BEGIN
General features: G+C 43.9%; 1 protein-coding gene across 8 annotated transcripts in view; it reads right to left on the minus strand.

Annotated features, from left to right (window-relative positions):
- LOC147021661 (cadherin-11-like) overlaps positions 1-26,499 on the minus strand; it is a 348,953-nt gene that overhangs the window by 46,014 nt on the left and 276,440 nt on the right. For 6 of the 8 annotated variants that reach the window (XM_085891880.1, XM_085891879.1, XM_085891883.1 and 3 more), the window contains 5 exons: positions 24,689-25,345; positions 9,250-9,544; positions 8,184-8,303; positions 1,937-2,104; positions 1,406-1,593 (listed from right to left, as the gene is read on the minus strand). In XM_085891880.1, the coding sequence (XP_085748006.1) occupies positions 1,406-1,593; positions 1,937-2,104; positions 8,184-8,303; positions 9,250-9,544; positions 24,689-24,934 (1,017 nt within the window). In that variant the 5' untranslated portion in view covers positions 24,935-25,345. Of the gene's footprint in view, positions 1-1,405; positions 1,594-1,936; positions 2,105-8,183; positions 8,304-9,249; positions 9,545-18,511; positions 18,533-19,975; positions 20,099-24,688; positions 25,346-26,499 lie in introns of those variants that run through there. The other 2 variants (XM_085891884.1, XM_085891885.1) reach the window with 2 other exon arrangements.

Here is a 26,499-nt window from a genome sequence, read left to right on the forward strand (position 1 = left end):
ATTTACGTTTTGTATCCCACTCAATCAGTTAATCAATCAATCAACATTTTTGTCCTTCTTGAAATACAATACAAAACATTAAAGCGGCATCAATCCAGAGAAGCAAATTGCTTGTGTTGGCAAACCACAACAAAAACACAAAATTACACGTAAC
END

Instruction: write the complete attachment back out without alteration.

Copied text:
General features: G+C 43.9%; 1 protein-coding gene across 8 annotated transcripts in view; it reads right to left on the minus strand.

Annotated features, from left to right (window-relative positions):
- LOC147021661 (cadherin-11-like) overlaps positions 1-26,499 on the minus strand; it is a 348,953-nt gene that overhangs the window by 46,014 nt on the left and 276,440 nt on the right. For 6 of the 8 annotated variants that reach the window (XM_085891880.1, XM_085891879.1, XM_085891883.1 and 3 more), the window contains 5 exons: positions 24,689-25,345; positions 9,250-9,544; positions 8,184-8,303; positions 1,937-2,104; positions 1,406-1,593 (listed from right to left, as the gene is read on the minus strand). In XM_085891880.1, the coding sequence (XP_085748006.1) occupies positions 1,406-1,593; positions 1,937-2,104; positions 8,184-8,303; positions 9,250-9,544; positions 24,689-24,934 (1,017 nt within the window). In that variant the 5' untranslated portion in view covers positions 24,935-25,345. Of the gene's footprint in view, positions 1-1,405; positions 1,594-1,936; positions 2,105-8,183; positions 8,304-9,249; positions 9,545-18,511; positions 18,533-19,975; positions 20,099-24,688; positions 25,346-26,499 lie in introns of those variants that run through there. The other 2 variants (XM_085891884.1, XM_085891885.1) reach the window with 2 other exon arrangements.

Here is a 26,499-nt window from a genome sequence, read left to right on the forward strand (position 1 = left end):
ATTTACGTTTTGTATCCCACTCAATCAGTTAATCAATCAATCAACATTTTTGTCCTTCTTGAAATACAATACAAAACATTAAAGCGGCATCAATCCAGAGAAGCAAATTGCTTGTGTTGGCAAACCACAACAAAAACACAAAATTACACGTAAC